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2007 Papahanaumokuakea Expedition
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F4U-1 Corsair

Divers at Midway Naval Air Facility (members of the "Coral King Dive Club") first photographed this unidentified F4U-1 Corsair naval aircraft off the south shore runway (runway 15-33) in 1976. At that time, the aircraft was upright on the seafloor and more intact. Storms and surged have since changed the site. Following the management of Midway Atoll by the U.S. Fish and Wildlife Service in 1997, sport divers via the Midway Dive Shop occasionally visited this Corsair site.

Videographer documents the remains of an F4U-1 Corsair at Midway Atoll
Videographer documents the remains of an F4U-1 Corsair at Midway Atoll (Credit: Tane Casserley/NOAA)
Many regard the Vought F4U Corsair as the best single-seat fighter plane in World War II, achieving an 11:1 kill/loss ration in the Pacific theater. The plane's distinctive bent-wing design allowed the use of an over-sized propeller, and combined with a powerful radial engine this produced a maximum air speed of 425 mph at 19,900 feet altitude. The first production F4U-1's were delivered in October 1942 (therefore the site at Midway is not directly associated with the Battle for Midway in June, 1942) and many of the earlier versions were put into service by Marine Corps aviators in close ground support roles. The Corsair remained in wartime production through 1952.

Squadron of F4U Corsairs from the USS Tarawa 
(Photo courtesy of the US Naval Historical Center)
Squadron of F4U Corsairs from the USS Tarawa (Photo courtesy of the US Naval Historical Center)
The 2007 maritime heritage team's objectives were to conduct video and photo reconnaissance dives on the Corsair in the hopes that this documentation will help lead to it's identification. While documenting the spaces within and underneath the fuselage and wing sections and inside the landing gear recesses the survey team found that these areas provide a wide variety of fish species a wealth of habitats in which to shelter. The remains of the Corsair are the only conspicuous topographic feature on the relatively flat bottom at its 110-foot plus depth. Literally, a cloud of fish can obscure the visibility of the aircraft wreck.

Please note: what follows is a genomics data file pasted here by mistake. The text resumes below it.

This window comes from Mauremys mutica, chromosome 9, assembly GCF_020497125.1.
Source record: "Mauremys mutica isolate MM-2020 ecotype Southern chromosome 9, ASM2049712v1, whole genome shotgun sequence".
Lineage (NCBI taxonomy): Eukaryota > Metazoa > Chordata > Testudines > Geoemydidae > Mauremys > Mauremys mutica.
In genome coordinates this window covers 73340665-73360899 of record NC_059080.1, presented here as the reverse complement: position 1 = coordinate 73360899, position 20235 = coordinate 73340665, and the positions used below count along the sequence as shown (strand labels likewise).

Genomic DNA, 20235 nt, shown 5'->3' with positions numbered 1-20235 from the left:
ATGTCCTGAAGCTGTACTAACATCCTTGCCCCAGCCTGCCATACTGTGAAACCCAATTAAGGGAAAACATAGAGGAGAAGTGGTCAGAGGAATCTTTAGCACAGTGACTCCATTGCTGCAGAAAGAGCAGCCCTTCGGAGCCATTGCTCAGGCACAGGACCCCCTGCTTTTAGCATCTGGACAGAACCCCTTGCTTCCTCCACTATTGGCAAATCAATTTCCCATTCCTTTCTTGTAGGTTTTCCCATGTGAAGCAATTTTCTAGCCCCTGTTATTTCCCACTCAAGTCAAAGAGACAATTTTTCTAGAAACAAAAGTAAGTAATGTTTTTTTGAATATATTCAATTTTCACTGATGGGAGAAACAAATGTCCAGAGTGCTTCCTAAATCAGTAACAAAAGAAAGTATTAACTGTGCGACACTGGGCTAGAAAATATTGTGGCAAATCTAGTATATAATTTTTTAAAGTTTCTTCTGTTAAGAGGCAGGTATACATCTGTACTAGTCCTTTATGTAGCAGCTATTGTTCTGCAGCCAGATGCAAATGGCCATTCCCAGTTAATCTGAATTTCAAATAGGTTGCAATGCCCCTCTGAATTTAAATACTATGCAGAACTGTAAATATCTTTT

A wide variety of reef fish find the interior spaces of the Corsair an excellent 
environment to call home (Credit: Hans Van Tilburg/NOAA)
A wide variety of reef fish find the interior spaces of the Corsair an excellent environment to call home (Credit: Hans Van Tilburg/NOAA)
Searching for the identity of the Corsair aircraft south of Midway Atoll's Sand Island provides a glimpse into the history of naval aviation in the Pacific. The US Naval Historical Center in Washington D.C. (Naval Aviation History Branch) maintains records on many naval aircraft losses. Currently, the aircraft inventory for losses in Hawaiian waters (for the years 1925-1952) lists 1,485 entries. By far, most of these losses reflect the hazards of training and non-combat operations. F4U Corsairs comprise 204 of these 1,485 entries, and of these 204, six are specifically noted as lost at Midway Atoll in the Northwestern Hawaiian Islands. (However, the locations of many Corsair losses are often only noted as "Pacific Ocean.")

Wings, fuselage section and landing gear of an F4U-1 Corsair 
wrecked at Midway Atoll
Wings, fuselage section and landing gear of an F4U-1 Corsair wrecked at Midway Atoll (Credit: Tane Casserley/NOAA)
The number of naval aircraft lost in the Hawaiian Islands (1,485+) is a testimony to the logistical effort and commitment of the nation during the development of aviation in the Pacific. Many young pilots found themselves in intensive training operations over unfamiliar waters, forced to ditch due to engine failure, mid-air collision, etc. Naval aircraft like Corsairs recall that development of aviation technology, as well as some of the historic events of World War II, particularly when they are found in association with unique locations like Midway Atoll.

LINKS:

US Naval Historical Center

US Naval Historical Center-Underwater Archaeology Branch

US Naval Historical Center-Naval Aviation History Branch

US Navy Policy Regarding Custody and Management of Sunken Naval Vessels and Aircraft Wreck Sites

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